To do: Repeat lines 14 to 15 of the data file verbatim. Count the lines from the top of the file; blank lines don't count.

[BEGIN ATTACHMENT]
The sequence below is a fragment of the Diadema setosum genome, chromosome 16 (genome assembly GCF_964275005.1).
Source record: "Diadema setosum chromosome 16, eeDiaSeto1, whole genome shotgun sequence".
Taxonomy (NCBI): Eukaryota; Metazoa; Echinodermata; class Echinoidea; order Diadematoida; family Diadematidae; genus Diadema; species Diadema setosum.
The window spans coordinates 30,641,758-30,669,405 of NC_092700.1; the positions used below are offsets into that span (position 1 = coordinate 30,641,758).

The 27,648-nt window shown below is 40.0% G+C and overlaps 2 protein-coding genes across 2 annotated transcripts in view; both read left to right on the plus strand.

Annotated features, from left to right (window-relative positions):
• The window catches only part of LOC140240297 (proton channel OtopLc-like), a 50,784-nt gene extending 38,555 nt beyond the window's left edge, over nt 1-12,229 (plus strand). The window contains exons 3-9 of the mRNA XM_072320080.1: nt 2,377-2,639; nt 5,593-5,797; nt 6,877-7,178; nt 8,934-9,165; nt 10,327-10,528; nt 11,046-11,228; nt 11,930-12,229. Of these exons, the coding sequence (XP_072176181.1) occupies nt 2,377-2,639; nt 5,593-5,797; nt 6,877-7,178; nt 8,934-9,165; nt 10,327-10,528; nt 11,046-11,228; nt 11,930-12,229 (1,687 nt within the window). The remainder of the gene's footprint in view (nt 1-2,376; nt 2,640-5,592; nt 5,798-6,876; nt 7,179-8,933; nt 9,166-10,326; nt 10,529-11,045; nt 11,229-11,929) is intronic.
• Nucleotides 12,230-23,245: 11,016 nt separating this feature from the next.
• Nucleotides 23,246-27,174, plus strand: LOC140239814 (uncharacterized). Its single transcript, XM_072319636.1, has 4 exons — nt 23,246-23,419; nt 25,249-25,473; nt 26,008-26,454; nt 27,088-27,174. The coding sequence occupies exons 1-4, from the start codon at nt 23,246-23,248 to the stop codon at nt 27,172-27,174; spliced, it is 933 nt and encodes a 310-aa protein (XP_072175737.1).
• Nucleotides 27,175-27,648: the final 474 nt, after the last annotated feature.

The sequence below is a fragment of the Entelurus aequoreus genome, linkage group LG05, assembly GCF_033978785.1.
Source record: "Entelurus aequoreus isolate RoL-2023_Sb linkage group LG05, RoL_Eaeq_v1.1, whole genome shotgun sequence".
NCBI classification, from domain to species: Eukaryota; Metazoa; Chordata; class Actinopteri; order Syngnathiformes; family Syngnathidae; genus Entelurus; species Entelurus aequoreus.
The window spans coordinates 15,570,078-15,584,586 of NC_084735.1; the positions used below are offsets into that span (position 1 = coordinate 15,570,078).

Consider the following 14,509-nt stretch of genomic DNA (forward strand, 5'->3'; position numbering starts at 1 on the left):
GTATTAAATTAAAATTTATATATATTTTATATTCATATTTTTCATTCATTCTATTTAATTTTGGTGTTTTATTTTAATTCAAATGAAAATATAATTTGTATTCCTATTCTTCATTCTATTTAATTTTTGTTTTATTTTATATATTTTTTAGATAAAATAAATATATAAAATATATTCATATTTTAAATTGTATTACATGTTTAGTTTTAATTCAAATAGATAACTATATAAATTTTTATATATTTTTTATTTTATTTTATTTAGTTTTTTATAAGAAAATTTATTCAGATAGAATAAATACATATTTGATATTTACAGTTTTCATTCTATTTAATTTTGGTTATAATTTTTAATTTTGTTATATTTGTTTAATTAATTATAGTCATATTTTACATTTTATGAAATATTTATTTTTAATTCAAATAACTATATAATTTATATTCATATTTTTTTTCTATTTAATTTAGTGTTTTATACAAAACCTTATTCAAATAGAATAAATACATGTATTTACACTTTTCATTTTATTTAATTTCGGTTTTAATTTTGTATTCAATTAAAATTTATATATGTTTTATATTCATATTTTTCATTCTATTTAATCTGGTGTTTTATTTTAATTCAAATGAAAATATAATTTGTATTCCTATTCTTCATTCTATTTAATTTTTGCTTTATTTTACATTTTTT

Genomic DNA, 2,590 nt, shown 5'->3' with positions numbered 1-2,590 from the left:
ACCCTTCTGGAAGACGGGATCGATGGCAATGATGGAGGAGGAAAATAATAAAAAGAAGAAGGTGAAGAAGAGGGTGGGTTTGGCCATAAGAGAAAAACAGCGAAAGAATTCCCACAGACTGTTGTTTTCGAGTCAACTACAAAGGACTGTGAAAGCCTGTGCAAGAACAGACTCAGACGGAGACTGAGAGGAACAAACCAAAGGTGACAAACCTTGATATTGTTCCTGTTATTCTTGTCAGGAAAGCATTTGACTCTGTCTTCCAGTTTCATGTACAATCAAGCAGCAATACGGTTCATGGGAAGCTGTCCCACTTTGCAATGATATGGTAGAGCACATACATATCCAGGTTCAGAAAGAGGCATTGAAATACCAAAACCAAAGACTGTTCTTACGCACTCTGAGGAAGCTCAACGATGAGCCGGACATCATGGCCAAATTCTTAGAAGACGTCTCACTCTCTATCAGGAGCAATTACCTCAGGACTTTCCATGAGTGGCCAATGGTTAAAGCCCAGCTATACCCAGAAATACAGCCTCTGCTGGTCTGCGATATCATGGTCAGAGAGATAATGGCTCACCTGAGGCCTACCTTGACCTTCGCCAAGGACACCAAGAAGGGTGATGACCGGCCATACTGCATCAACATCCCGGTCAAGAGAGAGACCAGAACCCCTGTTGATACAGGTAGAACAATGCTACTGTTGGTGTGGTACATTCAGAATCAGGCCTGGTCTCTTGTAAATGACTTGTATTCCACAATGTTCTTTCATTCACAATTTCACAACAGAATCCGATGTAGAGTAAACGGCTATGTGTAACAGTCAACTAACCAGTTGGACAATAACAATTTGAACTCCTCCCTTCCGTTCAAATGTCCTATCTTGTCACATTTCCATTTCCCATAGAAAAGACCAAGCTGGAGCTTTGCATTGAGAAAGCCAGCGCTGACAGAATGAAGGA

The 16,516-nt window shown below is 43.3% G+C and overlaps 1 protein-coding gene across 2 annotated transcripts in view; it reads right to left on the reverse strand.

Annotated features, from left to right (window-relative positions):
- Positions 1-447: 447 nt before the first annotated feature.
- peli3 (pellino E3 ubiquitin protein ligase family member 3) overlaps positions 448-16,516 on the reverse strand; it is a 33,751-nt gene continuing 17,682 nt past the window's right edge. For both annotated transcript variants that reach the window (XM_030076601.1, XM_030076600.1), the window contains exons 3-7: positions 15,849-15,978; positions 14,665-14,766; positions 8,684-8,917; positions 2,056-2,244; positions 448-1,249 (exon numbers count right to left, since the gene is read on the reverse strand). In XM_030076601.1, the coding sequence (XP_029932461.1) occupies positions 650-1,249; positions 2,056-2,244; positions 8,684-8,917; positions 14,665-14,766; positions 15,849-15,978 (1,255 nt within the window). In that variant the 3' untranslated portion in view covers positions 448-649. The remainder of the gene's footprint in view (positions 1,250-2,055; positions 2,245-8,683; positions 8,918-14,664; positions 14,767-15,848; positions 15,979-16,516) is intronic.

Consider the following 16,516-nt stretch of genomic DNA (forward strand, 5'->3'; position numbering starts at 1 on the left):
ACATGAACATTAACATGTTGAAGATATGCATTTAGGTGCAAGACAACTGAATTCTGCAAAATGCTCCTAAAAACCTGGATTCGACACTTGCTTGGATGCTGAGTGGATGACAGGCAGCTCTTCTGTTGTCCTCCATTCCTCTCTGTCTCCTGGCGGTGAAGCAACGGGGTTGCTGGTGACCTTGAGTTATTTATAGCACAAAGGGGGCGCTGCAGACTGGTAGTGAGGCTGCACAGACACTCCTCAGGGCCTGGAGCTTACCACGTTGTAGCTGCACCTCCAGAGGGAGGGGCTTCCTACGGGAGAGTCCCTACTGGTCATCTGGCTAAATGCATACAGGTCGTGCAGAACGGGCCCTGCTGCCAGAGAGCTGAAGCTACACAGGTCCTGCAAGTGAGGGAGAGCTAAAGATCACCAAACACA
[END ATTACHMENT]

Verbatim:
The window spans coordinates 15,570,078-15,584,586 of NC_084735.1; the positions used below are offsets into that span (position 1 = coordinate 15,570,078).

Consider the following 14,509-nt stretch of genomic DNA (forward strand, 5'->3'; position numbering starts at 1 on the left):